Supreme Court Refuses to Revive Florida Law Restricting Drag Shows

The Supreme Court refused on Thursday to revive a Florida law that banned children from “adult live performances” such as drag shows.

The court’s brief order gave no reasons, which is typical when the justices act on emergency applications, and a First Amendment challenge to the law will continue in the lower courts.

Justices Clarence Thomas, Samuel A. Alito Jr. and Neil M. Gorsuch dissented. Justice Brett M. Kavanaugh, joined by Justice Amy Coney Barrett, issued a statement stressing that the court’s order was addressed to an issue unrelated to the constitutionality of the law.

The order, he wrote, “indicates nothing about our view on whether Florida’s new law violates the First Amendment.”

Florida’s Republican-controlled Legislature passed the measure in April, and Gov. Ron DeSantis, a Republican who is running for president and has made conservative culture-war issues central to his agenda, signed it into law in May.

The law bars “lewd conduct” that “taken as a whole, is without serious literary, artistic, political or scientific value for the age of the child.” The state can impose fines and suspend or revoke operating and liquor licenses of businesses that knowingly admit children to such performances.

Hamburger Mary’s, an Orlando restaurant that features drag shows, including “family friendly” ones, filed a lawsuit challenging the law, saying it violated the First Amendment. The suit said the law did not define terms like “lewd” and “child,” leaving the restaurant to guess which performances and which audience members were covered.

Judge Gregory A. Presnell of the Federal District Court in Orlando ruled for the restaurant, issuing a preliminary injunction blocking the law throughout the state, saying it was vague and overbroad.

“This statute is specifically designed to suppress the speech of drag queen performers,” the judge wrote.

He added that Florida law permits any minor to attend R-rated movies if accompanied by a parent or guardian and that “such R-rated films routinely convey content at least as objectionable as that covered” by the law.

After a federal appeals court turned down the state’s request to put the ruling on hold while it considers the case, state officials asked the Supreme Court to step in.

The officials said they would have no objection to the injunction were it limited to Hamburger Mary’s. But they said Judge Presnell should not have blocked the law throughout the state.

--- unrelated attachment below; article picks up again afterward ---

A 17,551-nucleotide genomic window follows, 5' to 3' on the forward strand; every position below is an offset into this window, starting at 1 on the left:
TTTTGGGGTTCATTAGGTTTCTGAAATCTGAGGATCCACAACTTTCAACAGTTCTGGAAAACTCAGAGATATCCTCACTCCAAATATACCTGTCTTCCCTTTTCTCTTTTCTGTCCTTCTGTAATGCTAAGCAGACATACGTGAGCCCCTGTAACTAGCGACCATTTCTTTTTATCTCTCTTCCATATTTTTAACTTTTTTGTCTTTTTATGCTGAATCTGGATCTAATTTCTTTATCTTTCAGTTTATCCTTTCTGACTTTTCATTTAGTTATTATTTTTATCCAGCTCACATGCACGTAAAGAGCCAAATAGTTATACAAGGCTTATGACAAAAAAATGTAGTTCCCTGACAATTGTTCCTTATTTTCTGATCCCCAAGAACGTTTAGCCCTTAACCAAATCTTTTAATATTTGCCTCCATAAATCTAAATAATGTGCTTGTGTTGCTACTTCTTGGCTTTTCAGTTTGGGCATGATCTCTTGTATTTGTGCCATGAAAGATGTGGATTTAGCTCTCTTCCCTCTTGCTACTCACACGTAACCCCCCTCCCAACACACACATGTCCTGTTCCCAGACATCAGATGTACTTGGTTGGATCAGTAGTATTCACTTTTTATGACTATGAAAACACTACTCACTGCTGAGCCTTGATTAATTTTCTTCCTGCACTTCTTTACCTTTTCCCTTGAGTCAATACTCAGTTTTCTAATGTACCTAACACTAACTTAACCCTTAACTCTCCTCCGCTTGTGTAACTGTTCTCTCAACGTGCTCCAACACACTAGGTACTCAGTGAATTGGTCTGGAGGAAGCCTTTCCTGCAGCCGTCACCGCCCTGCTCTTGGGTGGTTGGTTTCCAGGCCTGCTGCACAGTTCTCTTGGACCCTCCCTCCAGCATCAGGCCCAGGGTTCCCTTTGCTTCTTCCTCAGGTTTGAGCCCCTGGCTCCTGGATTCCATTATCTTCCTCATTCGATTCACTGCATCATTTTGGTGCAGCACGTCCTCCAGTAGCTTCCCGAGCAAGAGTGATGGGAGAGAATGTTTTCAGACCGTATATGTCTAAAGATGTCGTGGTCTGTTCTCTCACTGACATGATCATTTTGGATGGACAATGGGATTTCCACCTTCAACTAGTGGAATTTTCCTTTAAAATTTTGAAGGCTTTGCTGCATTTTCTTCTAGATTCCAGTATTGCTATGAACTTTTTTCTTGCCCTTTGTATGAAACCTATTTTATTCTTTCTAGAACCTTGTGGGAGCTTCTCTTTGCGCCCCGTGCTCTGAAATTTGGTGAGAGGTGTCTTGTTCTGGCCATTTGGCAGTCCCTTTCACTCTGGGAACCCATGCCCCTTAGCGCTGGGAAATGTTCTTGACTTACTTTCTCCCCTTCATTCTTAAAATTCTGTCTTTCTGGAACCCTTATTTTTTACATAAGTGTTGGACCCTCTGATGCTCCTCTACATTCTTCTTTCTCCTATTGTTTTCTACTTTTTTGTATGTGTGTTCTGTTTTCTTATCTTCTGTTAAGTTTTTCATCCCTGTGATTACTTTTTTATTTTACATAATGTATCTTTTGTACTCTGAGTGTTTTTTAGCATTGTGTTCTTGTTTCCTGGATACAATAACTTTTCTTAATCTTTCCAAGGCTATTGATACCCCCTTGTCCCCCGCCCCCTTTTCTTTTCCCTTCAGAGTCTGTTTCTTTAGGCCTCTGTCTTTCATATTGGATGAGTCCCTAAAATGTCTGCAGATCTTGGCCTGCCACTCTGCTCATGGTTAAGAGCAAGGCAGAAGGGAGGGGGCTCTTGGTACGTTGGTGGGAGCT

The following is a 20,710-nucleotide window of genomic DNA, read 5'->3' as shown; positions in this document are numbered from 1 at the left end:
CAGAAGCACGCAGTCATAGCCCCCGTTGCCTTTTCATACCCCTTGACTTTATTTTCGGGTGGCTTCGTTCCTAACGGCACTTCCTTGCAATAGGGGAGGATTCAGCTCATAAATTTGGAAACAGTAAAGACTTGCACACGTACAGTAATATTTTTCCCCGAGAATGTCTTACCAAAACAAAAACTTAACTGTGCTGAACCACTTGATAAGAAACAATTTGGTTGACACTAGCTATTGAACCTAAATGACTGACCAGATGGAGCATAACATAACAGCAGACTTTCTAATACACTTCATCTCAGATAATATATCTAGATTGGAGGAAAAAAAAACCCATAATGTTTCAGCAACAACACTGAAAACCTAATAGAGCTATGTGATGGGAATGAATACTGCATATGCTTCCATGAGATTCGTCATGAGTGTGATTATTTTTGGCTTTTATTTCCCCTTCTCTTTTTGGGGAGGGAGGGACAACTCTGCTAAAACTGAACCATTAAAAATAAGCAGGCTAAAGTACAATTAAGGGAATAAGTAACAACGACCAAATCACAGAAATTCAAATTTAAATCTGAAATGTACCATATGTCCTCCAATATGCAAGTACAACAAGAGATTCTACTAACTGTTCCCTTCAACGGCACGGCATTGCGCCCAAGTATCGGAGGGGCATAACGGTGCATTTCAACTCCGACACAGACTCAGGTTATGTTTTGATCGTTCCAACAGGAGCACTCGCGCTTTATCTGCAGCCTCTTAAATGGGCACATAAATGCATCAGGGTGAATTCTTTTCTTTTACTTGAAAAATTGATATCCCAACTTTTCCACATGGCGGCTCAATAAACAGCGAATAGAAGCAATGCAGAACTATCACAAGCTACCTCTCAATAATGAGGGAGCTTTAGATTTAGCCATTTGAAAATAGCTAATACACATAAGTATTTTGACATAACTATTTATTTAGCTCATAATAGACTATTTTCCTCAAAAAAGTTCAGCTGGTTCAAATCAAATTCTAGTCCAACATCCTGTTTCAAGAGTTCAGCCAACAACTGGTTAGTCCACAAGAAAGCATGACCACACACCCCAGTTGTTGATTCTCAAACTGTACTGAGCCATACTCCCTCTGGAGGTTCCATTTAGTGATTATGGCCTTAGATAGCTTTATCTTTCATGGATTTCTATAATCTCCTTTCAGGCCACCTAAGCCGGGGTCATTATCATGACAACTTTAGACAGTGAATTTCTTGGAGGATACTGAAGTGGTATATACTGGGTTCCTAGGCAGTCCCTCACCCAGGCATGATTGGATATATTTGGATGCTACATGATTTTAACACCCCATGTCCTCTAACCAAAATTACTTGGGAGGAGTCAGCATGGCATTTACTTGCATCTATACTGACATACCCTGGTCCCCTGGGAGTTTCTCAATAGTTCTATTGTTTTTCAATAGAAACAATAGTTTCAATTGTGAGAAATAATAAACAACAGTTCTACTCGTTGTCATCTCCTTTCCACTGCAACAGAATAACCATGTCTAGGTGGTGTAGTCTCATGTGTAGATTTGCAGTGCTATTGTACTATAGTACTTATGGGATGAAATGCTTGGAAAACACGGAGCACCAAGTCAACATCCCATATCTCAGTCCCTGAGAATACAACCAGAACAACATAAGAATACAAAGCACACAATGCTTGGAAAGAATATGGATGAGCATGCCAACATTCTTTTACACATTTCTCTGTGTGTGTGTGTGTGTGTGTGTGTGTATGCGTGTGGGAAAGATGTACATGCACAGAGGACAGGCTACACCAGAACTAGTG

The question of how broadly injunctions should sweep has been the subject of controversy for years, and lawyers and scholars have questioned whether and when so-called nationwide or universal injunctions are appropriate. Some justices have indicated that the court should address the question in an appropriate case.

But the one involving the Florida law has a distinctive feature that makes it unrepresentative of the general problem. Judge Presnell’s injunction rested on a doctrine peculiar to First Amendment cases, one that allows judges to strike down overbroad laws because of their chilling effect on others’ speech.

In his statement on Thursday, Justice Kavanaugh wrote that “the question of whether a district court, after holding that a law violates the Constitution, may nonetheless enjoin the government from enforcing that law against nonparties to the litigation is an important question that could warrant our review in the future.”

But, he added, the case on the Florida law was an “imperfect vehicle.”

“The issue arises here in the context of a First Amendment overbreadth challenge, which presents its own doctrinal complexities about the scope of relief,” he wrote. “This case is therefore an imperfect vehicle for considering the general question of whether a district court may enjoin a government from enforcing a law against nonparties to the litigation.”

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